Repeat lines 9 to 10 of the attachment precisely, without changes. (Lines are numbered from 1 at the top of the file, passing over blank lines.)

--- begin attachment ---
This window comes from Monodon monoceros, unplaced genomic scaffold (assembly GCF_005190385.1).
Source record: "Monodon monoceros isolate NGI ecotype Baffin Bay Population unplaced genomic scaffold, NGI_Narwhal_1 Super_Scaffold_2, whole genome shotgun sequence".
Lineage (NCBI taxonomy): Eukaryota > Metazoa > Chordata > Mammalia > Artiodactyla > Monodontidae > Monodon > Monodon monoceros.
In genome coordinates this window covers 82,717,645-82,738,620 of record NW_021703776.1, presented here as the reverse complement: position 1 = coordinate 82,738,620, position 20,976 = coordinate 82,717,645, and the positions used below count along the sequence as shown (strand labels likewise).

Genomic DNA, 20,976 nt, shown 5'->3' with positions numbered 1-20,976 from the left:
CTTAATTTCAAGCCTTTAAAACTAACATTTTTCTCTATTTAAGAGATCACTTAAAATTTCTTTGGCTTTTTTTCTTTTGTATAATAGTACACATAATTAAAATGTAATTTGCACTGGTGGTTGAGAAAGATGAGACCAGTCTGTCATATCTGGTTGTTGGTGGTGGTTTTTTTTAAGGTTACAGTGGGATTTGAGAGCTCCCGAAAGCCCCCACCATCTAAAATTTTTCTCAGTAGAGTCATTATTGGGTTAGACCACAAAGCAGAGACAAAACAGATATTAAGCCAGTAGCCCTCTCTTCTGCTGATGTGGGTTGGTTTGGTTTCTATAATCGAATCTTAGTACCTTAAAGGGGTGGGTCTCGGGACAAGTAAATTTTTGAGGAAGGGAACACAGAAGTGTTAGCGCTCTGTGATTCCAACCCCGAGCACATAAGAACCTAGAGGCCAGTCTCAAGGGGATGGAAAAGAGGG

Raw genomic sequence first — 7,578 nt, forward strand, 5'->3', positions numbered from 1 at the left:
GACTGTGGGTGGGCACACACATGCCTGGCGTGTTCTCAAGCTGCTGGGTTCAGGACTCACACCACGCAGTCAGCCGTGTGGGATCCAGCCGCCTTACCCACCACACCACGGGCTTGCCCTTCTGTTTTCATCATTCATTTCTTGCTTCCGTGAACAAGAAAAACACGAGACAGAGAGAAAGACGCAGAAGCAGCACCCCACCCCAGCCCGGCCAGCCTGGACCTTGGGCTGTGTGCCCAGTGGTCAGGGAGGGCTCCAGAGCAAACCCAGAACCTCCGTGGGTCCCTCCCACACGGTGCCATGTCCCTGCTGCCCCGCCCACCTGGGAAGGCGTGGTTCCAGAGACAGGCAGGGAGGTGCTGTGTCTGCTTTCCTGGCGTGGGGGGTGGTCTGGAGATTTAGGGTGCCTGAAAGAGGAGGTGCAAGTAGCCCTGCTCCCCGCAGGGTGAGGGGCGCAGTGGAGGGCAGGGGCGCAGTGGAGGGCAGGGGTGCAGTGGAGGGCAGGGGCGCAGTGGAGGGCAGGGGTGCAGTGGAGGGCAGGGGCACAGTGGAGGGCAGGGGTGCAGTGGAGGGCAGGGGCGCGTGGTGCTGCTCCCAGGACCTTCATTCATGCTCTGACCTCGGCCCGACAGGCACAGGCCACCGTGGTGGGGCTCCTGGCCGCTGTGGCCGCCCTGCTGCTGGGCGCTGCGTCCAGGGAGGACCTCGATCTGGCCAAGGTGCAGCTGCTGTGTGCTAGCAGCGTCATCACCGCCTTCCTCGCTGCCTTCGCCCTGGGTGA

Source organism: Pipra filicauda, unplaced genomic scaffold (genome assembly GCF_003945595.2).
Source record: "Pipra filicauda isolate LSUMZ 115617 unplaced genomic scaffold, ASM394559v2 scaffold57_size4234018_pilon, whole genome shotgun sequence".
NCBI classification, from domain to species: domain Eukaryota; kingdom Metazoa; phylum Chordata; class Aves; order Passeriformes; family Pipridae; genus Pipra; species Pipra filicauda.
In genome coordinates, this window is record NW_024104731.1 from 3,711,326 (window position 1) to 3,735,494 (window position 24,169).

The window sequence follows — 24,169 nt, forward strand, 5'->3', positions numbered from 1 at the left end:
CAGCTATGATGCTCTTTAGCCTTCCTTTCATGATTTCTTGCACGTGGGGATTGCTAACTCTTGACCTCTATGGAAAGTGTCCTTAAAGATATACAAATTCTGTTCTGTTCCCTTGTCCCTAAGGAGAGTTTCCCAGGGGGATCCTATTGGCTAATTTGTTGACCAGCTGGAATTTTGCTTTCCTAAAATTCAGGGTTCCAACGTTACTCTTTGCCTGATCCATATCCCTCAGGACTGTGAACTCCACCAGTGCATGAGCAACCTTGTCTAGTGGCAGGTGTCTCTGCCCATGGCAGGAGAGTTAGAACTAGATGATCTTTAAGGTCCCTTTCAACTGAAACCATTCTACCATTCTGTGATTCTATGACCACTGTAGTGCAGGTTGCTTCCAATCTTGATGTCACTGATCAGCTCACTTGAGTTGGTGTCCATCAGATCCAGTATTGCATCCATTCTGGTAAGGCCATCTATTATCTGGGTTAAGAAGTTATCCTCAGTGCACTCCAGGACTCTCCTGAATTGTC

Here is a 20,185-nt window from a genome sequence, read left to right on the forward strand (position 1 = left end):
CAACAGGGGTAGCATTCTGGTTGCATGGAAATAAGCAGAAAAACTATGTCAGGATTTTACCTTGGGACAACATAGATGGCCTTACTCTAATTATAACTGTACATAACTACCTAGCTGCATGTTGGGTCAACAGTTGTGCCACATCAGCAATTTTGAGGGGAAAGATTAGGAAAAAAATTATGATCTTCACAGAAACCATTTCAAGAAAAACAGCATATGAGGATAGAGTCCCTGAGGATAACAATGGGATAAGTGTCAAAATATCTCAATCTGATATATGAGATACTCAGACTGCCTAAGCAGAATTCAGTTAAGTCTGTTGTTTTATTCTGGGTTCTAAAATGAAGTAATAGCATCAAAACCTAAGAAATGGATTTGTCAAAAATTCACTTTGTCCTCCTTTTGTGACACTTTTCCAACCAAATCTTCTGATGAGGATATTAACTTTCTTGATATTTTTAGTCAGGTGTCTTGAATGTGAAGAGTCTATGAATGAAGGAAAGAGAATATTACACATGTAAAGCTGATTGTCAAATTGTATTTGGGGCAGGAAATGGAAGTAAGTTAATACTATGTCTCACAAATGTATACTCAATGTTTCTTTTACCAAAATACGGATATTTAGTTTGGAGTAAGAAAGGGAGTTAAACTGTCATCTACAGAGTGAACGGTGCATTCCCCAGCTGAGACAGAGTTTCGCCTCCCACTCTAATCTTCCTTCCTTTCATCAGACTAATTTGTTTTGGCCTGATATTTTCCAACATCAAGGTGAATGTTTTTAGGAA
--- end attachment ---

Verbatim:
Source organism: Pipra filicauda, unplaced genomic scaffold (genome assembly GCF_003945595.2).
Source record: "Pipra filicauda isolate LSUMZ 115617 unplaced genomic scaffold, ASM394559v2 scaffold57_size4234018_pilon, whole genome shotgun sequence".